Darcy was embarrassed to admit it, but she was probably the last person in the Tower to know. Sure, she’d noticed that he seemed to be calling her into his workshop more and more. It was always “Hold this, Double D,” or “Help me out with that, Short Stack.” But honestly, she’d spent the whole time thinking that Tony was finally growing up, learning how to ask for help. And if he regularly neglected to fill out his paperwork, forcing her to chase him down and cajole him into doing it, well. He was still Tony. There was only so much growing up he would do.
But everyone seemed to be laughing at her.
Jane regularly cackled when Tony would holler her name from the adjoining lab space or texted and called her incessantly to pester her into helping him with something. To be honest, Darcy brushed off her best friend’s reaction; Jane knew about the epic-sized crush that Darcy harbored for the reckless superhero. And like a true sister, she regularly mocked her friend’s discomfort. Which was fine, because Darcy always got her back by mimicking Jane’s starry-eyed gaze whenever she looked at Thor. That’s what they did—they pushed and they pulled and poked and prodded and absolutely nothing was off-limits.
But she did start to notice when all of a sudden every other Avenger seemed to find a reason to come by the labs. Thor was normal—he only ever had eyes for Jane. But then Bruce would stop by every now and then with a question for Jane, always with that shy, secretive smile on his face. And Nat suddenly perched on the edge of Darcy’s desk for hours at a time, ostensibly for no reason at all. She always smiled like a cat who’d gotten the cream, which was somehow both terrifying and hot.
Clint popped out of the vents regularly with a shit-eating grin on his face, making Jane and Darcy jump. They started a game to see how fast Darcy could pelt him with a crumpled-up piece of paper. Her record was 1.5 seconds; Darcy had always been good at whack-a-mole. And even Steve started coming by, albeit only after particularly frustrating conversations with Tony. He would come in, be polite, give Darcy his patented ‘Captain America is disappointed in you’ expression, and leave. It was all very strange.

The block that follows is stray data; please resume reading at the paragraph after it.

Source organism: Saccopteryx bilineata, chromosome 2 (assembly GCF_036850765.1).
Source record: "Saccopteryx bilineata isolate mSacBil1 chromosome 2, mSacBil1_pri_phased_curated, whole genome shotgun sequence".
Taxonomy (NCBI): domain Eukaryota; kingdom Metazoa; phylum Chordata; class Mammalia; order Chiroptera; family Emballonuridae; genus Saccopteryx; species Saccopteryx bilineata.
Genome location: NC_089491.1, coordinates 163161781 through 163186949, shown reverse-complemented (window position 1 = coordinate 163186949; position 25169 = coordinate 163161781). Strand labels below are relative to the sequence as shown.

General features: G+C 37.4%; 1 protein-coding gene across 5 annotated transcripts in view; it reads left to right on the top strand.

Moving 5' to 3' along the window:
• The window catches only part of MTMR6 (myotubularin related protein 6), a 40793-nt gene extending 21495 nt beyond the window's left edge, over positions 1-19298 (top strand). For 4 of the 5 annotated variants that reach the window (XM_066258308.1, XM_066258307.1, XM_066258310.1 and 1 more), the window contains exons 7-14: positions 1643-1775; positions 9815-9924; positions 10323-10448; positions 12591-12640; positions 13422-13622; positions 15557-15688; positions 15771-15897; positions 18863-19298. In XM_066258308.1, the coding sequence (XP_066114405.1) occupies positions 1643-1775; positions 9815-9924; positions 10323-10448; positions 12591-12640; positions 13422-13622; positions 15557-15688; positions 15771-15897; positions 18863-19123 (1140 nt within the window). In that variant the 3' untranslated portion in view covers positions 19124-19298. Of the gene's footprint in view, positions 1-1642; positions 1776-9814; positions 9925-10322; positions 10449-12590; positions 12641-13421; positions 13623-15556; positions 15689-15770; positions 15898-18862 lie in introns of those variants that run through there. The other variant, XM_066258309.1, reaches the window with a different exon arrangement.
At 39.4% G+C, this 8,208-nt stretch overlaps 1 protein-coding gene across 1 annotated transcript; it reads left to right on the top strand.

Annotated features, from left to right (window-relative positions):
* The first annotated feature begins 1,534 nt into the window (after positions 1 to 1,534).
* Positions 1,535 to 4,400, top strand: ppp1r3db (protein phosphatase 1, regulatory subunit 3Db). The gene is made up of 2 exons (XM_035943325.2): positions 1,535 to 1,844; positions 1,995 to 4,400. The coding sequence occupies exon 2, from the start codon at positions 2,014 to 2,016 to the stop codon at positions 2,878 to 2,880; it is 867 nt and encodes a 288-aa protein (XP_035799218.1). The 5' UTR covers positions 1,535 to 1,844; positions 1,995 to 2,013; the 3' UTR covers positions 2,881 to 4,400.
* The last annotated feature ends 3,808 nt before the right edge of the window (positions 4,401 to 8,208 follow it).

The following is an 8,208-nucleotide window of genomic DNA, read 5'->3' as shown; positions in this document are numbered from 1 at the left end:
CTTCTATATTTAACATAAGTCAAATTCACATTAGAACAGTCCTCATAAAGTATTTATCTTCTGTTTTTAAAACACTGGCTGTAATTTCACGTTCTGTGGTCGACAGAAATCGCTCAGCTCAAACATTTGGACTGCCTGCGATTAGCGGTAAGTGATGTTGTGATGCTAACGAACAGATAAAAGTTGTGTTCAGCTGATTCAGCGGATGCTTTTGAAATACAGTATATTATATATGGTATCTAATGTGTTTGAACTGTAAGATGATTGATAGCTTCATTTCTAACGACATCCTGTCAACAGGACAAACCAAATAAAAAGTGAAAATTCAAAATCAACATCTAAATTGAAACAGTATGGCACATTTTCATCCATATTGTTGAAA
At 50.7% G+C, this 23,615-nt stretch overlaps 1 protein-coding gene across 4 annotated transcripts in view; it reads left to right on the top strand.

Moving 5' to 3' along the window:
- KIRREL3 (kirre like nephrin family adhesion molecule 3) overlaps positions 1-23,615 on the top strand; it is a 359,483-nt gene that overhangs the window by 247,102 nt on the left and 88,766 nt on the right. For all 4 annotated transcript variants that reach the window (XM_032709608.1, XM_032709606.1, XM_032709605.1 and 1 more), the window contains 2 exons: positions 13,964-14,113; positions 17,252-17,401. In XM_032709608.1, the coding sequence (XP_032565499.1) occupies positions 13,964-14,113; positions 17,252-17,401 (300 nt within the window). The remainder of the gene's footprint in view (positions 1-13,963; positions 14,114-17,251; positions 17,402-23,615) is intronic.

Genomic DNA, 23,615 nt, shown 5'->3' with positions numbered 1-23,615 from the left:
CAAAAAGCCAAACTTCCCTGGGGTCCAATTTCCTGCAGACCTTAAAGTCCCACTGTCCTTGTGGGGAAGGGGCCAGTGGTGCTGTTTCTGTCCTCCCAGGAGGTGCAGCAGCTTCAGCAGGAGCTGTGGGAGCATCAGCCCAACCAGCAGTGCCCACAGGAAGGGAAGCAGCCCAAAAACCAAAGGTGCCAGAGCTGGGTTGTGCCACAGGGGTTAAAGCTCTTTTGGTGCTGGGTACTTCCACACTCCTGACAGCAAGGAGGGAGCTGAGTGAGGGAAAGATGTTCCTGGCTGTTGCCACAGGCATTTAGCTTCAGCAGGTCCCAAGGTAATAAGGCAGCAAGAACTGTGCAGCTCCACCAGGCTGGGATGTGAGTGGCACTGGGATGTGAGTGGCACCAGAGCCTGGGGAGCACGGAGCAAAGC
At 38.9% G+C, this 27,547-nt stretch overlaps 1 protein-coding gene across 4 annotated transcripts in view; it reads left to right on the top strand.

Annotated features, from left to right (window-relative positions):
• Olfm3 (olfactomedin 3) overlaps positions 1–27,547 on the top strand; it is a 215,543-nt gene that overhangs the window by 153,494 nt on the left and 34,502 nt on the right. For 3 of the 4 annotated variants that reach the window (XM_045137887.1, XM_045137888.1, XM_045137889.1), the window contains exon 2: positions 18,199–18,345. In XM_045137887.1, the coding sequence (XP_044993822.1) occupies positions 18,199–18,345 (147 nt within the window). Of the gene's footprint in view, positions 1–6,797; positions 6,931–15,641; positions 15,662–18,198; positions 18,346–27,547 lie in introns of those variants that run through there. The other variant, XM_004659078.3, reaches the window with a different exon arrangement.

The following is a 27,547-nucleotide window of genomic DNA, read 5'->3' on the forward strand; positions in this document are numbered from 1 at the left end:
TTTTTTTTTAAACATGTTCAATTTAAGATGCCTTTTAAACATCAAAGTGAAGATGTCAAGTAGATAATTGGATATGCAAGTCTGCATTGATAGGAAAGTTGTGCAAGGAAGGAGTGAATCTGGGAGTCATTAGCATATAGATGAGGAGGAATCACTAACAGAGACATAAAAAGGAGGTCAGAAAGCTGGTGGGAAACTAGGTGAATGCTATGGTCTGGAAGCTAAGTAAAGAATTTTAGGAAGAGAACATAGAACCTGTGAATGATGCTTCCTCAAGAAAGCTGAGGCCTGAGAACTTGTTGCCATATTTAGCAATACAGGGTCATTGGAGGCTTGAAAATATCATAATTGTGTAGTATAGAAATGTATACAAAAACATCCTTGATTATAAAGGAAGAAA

In hindsight, she’d been pretty dumb about the whole thing.
It all finally fell to pieces when Tony pulled her into his office on a Friday evening, right when she was finally leaving the lab. She was grumpy and tired, and all she really wanted to do was fall face-first into her bed and not leave it until Monday morning, but she stepped into his workshop anyway. He didn’t even look up from the machinery he was fiddling with.
“There’s a takeout menu on the bench over there,” he said with a distracted wave of his hand, still not looking up. “I want the pad thai, extra spicy. Get whatever you want.”
She stared at him, dumbfounded, without saying a word. He finally looked up. “What? I know you like Thai food, Darcy. It’s not that hard.”
Enough was enough. “You’re right,” she said, low and venomous. “It’s not that hard, so you can get your fucking food yourself, Tony.” And walked out.
She went home in a daze, feeling crushed and small. Darcy had thought he’d seen her as somebody with value and intelligence, but clearly not. Her phone started ringing within an hour of her collapsing on the couch. It was Tony, so she ignored it. Then Nat called, and Tony again. Right when she was about to put her phone on silent, it vibrated again. It was Jane, so she picked up.
“What happened?” her best friend asked without preamble. Darcy told her everything, up to and including the fact that she was sitting on her couch bingeing ice cream. “Oh, Darce,” Jane said sympathetically. She hesitated, then asked, “Can I come over?”
“Can you come over and not talk about it?” Darcy asked shrewdly.
There was a huff and then her best friend confessed, “Probably not.”
“Then no offense, but I’d rather be alone tonight.”
There was a pause, like Jane wanted to say something else. “Okay, Darce. See you Monday?”
“See you Monday. Love you, Janie.”
“Love you too, Darce.”